John Sloan

Fine Art Prints

Chinese Restaurant by John Sloan - 1909

From £20.00 GBP

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Chinese Restaurant by John Sloan - 1909

Print Description

Chinese Restaurant by John French Sloan - 1909

£75.00 GBP

New York

The Lafayette by John Sloan - 1927

From £20.00 GBP

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The Lafayette by John Sloan - 1927

Print Description

The Lafayette by John Sloan - 1927

£75.00 GBP

John Sloan

Dust Storm, Fifth Avenue by John Sloan - 1906

From £20.00 GBP

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Dust Storm, Fifth Avenue by John Sloan - 1906

Print Description

Dust Storm, Fifth Avenue by John Sloan - 1906

£75.00 GBP

Prints - High Quality Art

Six O’Clock, Winter by John Sloan - 1912

From £25.00 GBP

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Six O’Clock, Winter by John Sloan - 1912

Print Description

Six O’Clock, Winter by John Sloan - 1912

£35.00 GBP

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Sunday Women, Drying Their Hair by John Sloan - 1912

Print Description

Sunday Women, Drying Their Hair by John Sloan - 1912

£35.00 GBP

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Travelling Carnival in Santa Fe by John Sloan - 1934

Print Description

Travelling Carnival in Santa Fe by John Sloan - 1934

£35.00 GBP

John Sloan

Sunbathers on the Roof by John Sloan - 1941

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Sunbathers on the Roof by John Sloan - 1941

Print Description

Sunbathers on the Roof by John Sloan - 1941.

£35.00 GBP

John Sloan

Yeats at Petitpas by John Sloan - 1910-1914

From £25.00 GBP

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Yeats at Petitpas by John Sloan - 1910-1914

Print Description

Yeats at Petitpas by John Sloan - 1910-1914.

This scene depicts a lively gathering of poets and artists at Petitpas', a French restaurant and boardinghouse in the Chelsea district of Manhattan. Shown from left to right around the table are literary critic Van Wyck Brooks; painter John Butler Yeats; poet Alan Seeger; the artist's wife, Dolly Sloan; Celestine Petipas (standing); fiction writer Robert Sneddon; miniature painter Eulabee Dix; John Sloan, the artist (corner); Fred King, the editor of Literary Digest; and, in the foreground, Vera Jelihovsky Johnston, wife of the Irish scholar Charles Johnston.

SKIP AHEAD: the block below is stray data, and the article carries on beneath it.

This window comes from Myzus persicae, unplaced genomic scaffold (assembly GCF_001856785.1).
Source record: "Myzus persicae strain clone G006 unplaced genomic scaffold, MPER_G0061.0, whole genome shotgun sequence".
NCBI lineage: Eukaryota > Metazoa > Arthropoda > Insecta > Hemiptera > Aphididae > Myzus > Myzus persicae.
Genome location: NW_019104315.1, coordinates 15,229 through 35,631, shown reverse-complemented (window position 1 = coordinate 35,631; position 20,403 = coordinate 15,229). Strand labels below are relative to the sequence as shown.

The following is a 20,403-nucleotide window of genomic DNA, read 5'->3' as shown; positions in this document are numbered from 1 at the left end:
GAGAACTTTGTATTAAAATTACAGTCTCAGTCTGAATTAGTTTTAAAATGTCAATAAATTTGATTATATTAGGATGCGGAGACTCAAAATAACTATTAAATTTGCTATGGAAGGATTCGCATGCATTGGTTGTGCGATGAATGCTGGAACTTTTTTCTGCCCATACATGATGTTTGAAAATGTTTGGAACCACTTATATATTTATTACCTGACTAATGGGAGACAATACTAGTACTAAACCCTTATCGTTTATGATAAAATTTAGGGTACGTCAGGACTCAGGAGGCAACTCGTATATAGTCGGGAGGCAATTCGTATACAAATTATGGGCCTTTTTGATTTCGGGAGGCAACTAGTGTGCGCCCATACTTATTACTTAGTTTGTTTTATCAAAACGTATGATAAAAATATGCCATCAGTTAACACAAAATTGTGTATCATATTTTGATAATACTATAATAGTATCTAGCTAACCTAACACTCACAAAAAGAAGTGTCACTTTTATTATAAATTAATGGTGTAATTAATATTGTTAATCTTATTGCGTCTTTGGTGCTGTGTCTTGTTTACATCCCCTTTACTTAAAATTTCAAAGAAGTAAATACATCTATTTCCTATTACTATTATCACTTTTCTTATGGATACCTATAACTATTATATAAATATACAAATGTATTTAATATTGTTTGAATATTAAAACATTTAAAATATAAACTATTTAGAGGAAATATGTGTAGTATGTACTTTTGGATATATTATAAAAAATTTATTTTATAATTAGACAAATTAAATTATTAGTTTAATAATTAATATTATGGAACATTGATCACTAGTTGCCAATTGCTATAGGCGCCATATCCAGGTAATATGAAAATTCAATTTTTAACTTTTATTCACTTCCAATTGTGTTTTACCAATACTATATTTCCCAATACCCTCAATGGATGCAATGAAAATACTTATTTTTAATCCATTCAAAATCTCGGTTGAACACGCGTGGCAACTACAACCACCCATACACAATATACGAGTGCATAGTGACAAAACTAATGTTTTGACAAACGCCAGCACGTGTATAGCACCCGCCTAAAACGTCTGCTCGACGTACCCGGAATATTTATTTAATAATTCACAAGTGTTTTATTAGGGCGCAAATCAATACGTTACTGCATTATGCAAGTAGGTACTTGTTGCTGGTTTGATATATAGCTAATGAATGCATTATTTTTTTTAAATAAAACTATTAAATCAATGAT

Associated with the Ashcan school—a group of urban realists who espoused the notion of "art for life's sake" instead of "art for art's sake"—John Sloan was well known for his scenes of everyday life. This lively representation of assembled artists and friends comes out of that context, as gatherings such as this were common at the time. John Butler Yeats, Irish painter and father of poet William Butler Yeats, lived at Petitpas' from 1909 until his death in 1922 and presided nightly at a table in the courtyard. By 1910, when Sloan began this painting, Yeats had become a significant mentor to the artist, especially in his detailed and methodical approach to portraiture. It is notable that Sloan chose to depict Yeats drawing a portrait rather than engaging in the lively conversation for which he was so well known. Sloan's rendering of his own likeness is also noteworthy as one of the most carefully executed and complete within the painting. These choices by Sloan invite a reading of this work as a tribute to the elder Yeats and his significant influence on the artist. The painting also functions as a commemoration of the year 1910 in general, a time of several professional accomplishments for Sloan, some of which were celebrated at this famed restaurant. - National Gallery of Art

£35.00 GBP

John Sloan

Going Barefoot by John Sloan - 1915

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Going Barefoot by John Sloan - 1915

Print Description

Going Barefoot by John Sloan - 1915

£35.00 GBP

John Sloan

Pigeons by John Sloan - 1910

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Pigeons by John Sloan - 1910

Print Description

Pigeons by John Sloan - 1910

£35.00 GBP

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Turning Out the Light, from New York City Life by John Sloan - 1905

Print Description

Turning Out the Light, from New York City Life by John Sloan - 1905.